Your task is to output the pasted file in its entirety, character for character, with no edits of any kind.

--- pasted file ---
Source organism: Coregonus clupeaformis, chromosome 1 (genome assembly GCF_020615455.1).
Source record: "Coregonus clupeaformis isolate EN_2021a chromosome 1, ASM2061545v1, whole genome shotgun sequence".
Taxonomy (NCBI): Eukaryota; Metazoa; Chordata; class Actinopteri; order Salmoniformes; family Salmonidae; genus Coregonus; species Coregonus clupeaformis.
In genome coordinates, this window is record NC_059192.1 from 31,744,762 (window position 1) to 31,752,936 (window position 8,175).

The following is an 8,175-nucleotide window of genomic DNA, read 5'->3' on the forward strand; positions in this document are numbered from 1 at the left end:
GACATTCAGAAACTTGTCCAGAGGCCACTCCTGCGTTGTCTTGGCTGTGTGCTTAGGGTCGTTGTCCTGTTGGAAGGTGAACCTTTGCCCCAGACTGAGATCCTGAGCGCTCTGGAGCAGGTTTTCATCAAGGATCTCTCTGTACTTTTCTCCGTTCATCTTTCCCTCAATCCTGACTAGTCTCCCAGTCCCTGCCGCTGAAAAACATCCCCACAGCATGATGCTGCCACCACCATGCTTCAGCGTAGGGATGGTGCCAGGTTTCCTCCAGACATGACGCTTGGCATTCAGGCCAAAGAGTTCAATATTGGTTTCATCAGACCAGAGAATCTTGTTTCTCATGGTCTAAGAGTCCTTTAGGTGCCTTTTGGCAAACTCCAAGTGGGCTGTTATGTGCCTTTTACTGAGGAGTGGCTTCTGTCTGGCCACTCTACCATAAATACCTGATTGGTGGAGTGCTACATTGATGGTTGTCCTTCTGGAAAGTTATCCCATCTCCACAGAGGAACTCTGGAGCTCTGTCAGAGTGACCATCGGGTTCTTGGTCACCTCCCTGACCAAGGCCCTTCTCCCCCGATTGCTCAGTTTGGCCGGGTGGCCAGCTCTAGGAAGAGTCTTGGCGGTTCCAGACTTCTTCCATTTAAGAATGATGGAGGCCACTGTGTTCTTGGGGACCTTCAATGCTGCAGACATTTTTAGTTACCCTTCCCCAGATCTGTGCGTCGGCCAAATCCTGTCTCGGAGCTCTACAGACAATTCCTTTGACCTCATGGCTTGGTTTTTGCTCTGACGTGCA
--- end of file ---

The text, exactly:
Source organism: Coregonus clupeaformis, chromosome 1 (genome assembly GCF_020615455.1).
Source record: "Coregonus clupeaformis isolate EN_2021a chromosome 1, ASM2061545v1, whole genome shotgun sequence".
Taxonomy (NCBI): Eukaryota; Metazoa; Chordata; class Actinopteri; order Salmoniformes; family Salmonidae; genus Coregonus; species Coregonus clupeaformis.
In genome coordinates, this window is record NC_059192.1 from 31,744,762 (window position 1) to 31,752,936 (window position 8,175).

The following is an 8,175-nucleotide window of genomic DNA, read 5'->3' on the forward strand; positions in this document are numbered from 1 at the left end:
GACATTCAGAAACTTGTCCAGAGGCCACTCCTGCGTTGTCTTGGCTGTGTGCTTAGGGTCGTTGTCCTGTTGGAAGGTGAACCTTTGCCCCAGACTGAGATCCTGAGCGCTCTGGAGCAGGTTTTCATCAAGGATCTCTCTGTACTTTTCTCCGTTCATCTTTCCCTCAATCCTGACTAGTCTCCCAGTCCCTGCCGCTGAAAAACATCCCCACAGCATGATGCTGCCACCACCATGCTTCAGCGTAGGGATGGTGCCAGGTTTCCTCCAGACATGACGCTTGGCATTCAGGCCAAAGAGTTCAATATTGGTTTCATCAGACCAGAGAATCTTGTTTCTCATGGTCTAAGAGTCCTTTAGGTGCCTTTTGGCAAACTCCAAGTGGGCTGTTATGTGCCTTTTACTGAGGAGTGGCTTCTGTCTGGCCACTCTACCATAAATACCTGATTGGTGGAGTGCTACATTGATGGTTGTCCTTCTGGAAAGTTATCCCATCTCCACAGAGGAACTCTGGAGCTCTGTCAGAGTGACCATCGGGTTCTTGGTCACCTCCCTGACCAAGGCCCTTCTCCCCCGATTGCTCAGTTTGGCCGGGTGGCCAGCTCTAGGAAGAGTCTTGGCGGTTCCAGACTTCTTCCATTTAAGAATGATGGAGGCCACTGTGTTCTTGGGGACCTTCAATGCTGCAGACATTTTTAGTTACCCTTCCCCAGATCTGTGCGTCGGCCAAATCCTGTCTCGGAGCTCTACAGACAATTCCTTTGACCTCATGGCTTGGTTTTTGCTCTGACGTGCA